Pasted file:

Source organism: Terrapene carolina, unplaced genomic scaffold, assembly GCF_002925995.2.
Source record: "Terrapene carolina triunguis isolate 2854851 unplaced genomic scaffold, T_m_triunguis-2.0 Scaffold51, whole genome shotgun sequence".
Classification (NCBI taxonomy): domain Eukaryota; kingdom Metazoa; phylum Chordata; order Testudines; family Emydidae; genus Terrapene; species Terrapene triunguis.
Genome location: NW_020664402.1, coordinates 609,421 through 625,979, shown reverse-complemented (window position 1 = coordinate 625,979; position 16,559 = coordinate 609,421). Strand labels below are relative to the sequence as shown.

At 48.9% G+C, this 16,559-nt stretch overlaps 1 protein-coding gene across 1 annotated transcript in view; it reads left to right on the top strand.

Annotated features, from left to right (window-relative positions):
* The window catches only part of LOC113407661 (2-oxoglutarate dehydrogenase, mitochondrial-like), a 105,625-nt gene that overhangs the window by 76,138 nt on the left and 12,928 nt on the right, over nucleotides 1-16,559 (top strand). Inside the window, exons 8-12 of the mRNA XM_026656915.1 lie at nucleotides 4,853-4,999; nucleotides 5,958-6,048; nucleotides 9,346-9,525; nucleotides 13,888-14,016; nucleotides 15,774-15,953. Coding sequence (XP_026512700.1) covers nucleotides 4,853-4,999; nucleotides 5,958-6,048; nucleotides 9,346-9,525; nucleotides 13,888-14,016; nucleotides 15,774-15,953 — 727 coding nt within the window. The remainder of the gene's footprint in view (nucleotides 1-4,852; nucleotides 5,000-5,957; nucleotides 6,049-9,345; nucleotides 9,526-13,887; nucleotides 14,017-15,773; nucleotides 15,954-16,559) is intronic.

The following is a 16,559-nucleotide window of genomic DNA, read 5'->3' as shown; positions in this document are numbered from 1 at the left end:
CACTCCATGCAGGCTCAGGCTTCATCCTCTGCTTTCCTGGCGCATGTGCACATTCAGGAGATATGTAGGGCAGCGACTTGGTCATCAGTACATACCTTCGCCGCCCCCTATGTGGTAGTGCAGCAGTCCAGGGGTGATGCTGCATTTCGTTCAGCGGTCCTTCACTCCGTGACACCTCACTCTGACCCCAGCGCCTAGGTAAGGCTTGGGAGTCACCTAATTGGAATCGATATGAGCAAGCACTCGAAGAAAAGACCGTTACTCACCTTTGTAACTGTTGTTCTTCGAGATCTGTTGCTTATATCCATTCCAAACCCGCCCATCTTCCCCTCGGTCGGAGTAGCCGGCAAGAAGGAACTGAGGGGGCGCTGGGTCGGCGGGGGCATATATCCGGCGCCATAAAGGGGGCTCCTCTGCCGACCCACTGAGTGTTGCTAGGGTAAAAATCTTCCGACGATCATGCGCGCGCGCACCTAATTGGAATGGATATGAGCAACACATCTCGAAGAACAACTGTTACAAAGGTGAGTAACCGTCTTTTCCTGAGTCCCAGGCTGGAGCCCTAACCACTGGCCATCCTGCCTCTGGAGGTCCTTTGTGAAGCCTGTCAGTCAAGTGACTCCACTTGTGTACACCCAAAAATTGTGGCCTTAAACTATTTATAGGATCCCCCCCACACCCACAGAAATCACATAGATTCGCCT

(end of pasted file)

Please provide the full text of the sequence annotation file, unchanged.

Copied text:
Source organism: Terrapene carolina, unplaced genomic scaffold, assembly GCF_002925995.2.
Source record: "Terrapene carolina triunguis isolate 2854851 unplaced genomic scaffold, T_m_triunguis-2.0 Scaffold51, whole genome shotgun sequence".
Classification (NCBI taxonomy): domain Eukaryota; kingdom Metazoa; phylum Chordata; order Testudines; family Emydidae; genus Terrapene; species Terrapene triunguis.
Genome location: NW_020664402.1, coordinates 609,421 through 625,979, shown reverse-complemented (window position 1 = coordinate 625,979; position 16,559 = coordinate 609,421). Strand labels below are relative to the sequence as shown.

At 48.9% G+C, this 16,559-nt stretch overlaps 1 protein-coding gene across 1 annotated transcript in view; it reads left to right on the top strand.

Annotated features, from left to right (window-relative positions):
* The window catches only part of LOC113407661 (2-oxoglutarate dehydrogenase, mitochondrial-like), a 105,625-nt gene that overhangs the window by 76,138 nt on the left and 12,928 nt on the right, over nucleotides 1-16,559 (top strand). Inside the window, exons 8-12 of the mRNA XM_026656915.1 lie at nucleotides 4,853-4,999; nucleotides 5,958-6,048; nucleotides 9,346-9,525; nucleotides 13,888-14,016; nucleotides 15,774-15,953. Coding sequence (XP_026512700.1) covers nucleotides 4,853-4,999; nucleotides 5,958-6,048; nucleotides 9,346-9,525; nucleotides 13,888-14,016; nucleotides 15,774-15,953 — 727 coding nt within the window. The remainder of the gene's footprint in view (nucleotides 1-4,852; nucleotides 5,000-5,957; nucleotides 6,049-9,345; nucleotides 9,526-13,887; nucleotides 14,017-15,773; nucleotides 15,954-16,559) is intronic.

The following is a 16,559-nucleotide window of genomic DNA, read 5'->3' as shown; positions in this document are numbered from 1 at the left end:
CACTCCATGCAGGCTCAGGCTTCATCCTCTGCTTTCCTGGCGCATGTGCACATTCAGGAGATATGTAGGGCAGCGACTTGGTCATCAGTACATACCTTCGCCGCCCCCTATGTGGTAGTGCAGCAGTCCAGGGGTGATGCTGCATTTCGTTCAGCGGTCCTTCACTCCGTGACACCTCACTCTGACCCCAGCGCCTAGGTAAGGCTTGGGAGTCACCTAATTGGAATCGATATGAGCAAGCACTCGAAGAAAAGACCGTTACTCACCTTTGTAACTGTTGTTCTTCGAGATCTGTTGCTTATATCCATTCCAAACCCGCCCATCTTCCCCTCGGTCGGAGTAGCCGGCAAGAAGGAACTGAGGGGGCGCTGGGTCGGCGGGGGCATATATCCGGCGCCATAAAGGGGGCTCCTCTGCCGACCCACTGAGTGTTGCTAGGGTAAAAATCTTCCGACGATCATGCGCGCGCGCACCTAATTGGAATGGATATGAGCAACACATCTCGAAGAACAACTGTTACAAAGGTGAGTAACCGTCTTTTCCTGAGTCCCAGGCTGGAGCCCTAACCACTGGCCATCCTGCCTCTGGAGGTCCTTTGTGAAGCCTGTCAGTCAAGTGACTCCACTTGTGTACACCCAAAAATTGTGGCCTTAAACTATTTATAGGATCCCCCCCACACCCACAGAAATCACATAGATTCGCCT